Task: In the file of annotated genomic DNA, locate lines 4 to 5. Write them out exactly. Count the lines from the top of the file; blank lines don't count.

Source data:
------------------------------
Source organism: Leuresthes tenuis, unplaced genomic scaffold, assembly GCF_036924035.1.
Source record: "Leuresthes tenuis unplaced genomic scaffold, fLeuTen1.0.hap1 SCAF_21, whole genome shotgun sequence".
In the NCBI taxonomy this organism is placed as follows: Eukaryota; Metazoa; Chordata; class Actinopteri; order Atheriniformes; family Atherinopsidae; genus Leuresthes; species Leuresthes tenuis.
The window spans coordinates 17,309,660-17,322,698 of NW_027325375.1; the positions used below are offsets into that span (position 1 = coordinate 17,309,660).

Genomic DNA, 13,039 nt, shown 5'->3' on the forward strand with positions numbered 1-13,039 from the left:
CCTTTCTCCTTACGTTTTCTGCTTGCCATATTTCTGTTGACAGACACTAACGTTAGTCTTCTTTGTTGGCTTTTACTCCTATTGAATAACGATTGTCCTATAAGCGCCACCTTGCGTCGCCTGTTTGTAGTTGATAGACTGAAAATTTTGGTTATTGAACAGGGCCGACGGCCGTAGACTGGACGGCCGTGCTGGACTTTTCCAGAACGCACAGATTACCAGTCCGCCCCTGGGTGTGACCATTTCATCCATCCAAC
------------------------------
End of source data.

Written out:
The window spans coordinates 17,309,660-17,322,698 of NW_027325375.1; the positions used below are offsets into that span (position 1 = coordinate 17,309,660).

Genomic DNA, 13,039 nt, shown 5'->3' on the forward strand with positions numbered 1-13,039 from the left: